One of the many inventive ways animals have evolved to avoid becoming food is the broken-wing display. When threatened, the eastern hognose snake, for instance, rolls onto its back and spits out droplets of blood to make the act seem more dramatic. When an attacker gets too close, certain animals, like herons and egrets, may flush or freeze. However, during the breeding season, when birds have to balance their own survival with keeping the next generation from becoming nugget-sized snacks, avoiding predators becomes more difficult.

Scholars such as Smith are astute enough to spot the deceit and exercise caution when studying the birds so as not to injure the young or put undue stress on the adults. Those who enjoy the outdoors during breeding season, including birdwatchers, should use similar caution. Finding a bird that is calling loudly and seems to be holding a broken wing is a sign that the nest is close by, but it can also indicate that you are getting too close.

That simple question in 2016 transformed from a senior project to a peer-reviewed study published in March in Proceedings of the Royal Society B. Francis, along with students and colleagues, found nearly 300 species that perform the broken-wing display across the world, upending the long-held idea that this was mainly a shorebird behavior. “That was super surprising to me,” Francis says.

Of course, there are downsides to faking an injury. Although engaging in this behavior helps birds burn some calories, the biggest risk is getting too close to a deadly attacker. Smith states that “occasionally birds do get gobbled up by the predators while doing these distraction displays.” It is simpler and safer for the birds to flee if they are not anchored to a nest.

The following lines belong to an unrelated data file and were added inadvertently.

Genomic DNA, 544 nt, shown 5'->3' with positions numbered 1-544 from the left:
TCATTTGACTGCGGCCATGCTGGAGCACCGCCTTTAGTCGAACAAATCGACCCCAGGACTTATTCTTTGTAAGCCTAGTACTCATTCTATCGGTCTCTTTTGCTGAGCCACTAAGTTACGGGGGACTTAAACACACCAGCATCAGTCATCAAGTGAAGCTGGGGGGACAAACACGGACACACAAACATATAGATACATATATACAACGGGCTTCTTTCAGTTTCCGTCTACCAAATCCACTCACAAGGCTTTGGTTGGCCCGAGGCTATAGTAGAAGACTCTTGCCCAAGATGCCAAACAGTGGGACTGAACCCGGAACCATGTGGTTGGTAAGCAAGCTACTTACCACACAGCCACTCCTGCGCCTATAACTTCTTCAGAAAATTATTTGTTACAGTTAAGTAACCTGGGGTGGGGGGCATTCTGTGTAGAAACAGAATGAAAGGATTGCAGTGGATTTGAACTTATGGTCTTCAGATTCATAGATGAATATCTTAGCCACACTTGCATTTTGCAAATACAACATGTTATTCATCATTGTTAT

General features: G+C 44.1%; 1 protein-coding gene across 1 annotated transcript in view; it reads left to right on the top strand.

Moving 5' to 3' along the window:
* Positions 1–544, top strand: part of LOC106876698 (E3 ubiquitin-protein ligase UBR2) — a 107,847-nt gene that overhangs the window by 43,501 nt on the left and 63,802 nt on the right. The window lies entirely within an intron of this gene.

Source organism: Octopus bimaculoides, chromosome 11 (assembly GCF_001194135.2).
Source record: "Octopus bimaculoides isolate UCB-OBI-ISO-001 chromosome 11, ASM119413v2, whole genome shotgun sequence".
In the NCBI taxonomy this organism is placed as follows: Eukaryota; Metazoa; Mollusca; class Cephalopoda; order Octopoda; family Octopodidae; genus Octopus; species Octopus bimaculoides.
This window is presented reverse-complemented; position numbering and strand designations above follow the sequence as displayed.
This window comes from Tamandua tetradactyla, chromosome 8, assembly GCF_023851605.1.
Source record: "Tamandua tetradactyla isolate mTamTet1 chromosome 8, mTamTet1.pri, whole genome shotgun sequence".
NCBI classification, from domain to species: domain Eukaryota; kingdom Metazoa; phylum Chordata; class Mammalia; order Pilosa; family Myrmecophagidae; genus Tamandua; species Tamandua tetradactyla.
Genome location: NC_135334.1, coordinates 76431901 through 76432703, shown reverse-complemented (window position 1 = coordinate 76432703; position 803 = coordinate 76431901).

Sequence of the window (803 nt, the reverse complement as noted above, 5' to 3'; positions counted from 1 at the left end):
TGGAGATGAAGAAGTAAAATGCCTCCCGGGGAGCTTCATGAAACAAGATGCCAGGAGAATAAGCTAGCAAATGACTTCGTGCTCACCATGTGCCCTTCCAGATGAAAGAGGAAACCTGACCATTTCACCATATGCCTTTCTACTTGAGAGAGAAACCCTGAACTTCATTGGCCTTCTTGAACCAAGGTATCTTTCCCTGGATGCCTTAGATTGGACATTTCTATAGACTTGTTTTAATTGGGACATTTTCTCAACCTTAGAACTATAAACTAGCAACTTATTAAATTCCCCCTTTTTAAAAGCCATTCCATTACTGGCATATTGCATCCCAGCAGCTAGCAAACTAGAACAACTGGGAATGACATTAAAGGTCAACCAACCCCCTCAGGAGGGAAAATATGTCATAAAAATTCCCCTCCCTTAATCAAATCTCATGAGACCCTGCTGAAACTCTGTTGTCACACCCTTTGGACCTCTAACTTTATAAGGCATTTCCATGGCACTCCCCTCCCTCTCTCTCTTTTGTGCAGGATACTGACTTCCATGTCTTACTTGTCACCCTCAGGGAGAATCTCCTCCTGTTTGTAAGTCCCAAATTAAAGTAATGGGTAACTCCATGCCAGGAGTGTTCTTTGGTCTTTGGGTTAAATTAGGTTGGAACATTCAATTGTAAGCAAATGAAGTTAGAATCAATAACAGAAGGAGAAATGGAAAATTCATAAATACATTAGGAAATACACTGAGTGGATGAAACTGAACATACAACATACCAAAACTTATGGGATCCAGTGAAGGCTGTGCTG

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Can a bird survive with a missing wing?

A bird’s broken wing can sometimes heal on its own, but the healing process can be slow, and the bird may not regain full use of the wing. In many cases, a broken wing can cause permanent damage or disability, which can make it difficult for the bird to survive in the wild.

Can birds live without their wings?

Birds don’t need their wings to eat or drink or move around. Many species of birds have wings but cannot fly, and they are able to live perfectly well without this ability.

What happens if a bird loses its wings?

They grow their feathers back, they molt (shed) them every year. A parrot with clipped wings will need it done at least yearly (beware, a parrot with clipped wings can still fly if frightened!) However, if a bird loses a wing or part of it, it will not grow back and the bird cannot fly.

Can a bird’s wings grow back?

After clipping a bird’s wings do grow back, but it is important to note that once a bird’s wings are clipped, it will take between 6 and 18 months for the feathers to grow back, so it is important to think carefully before performing this procedure.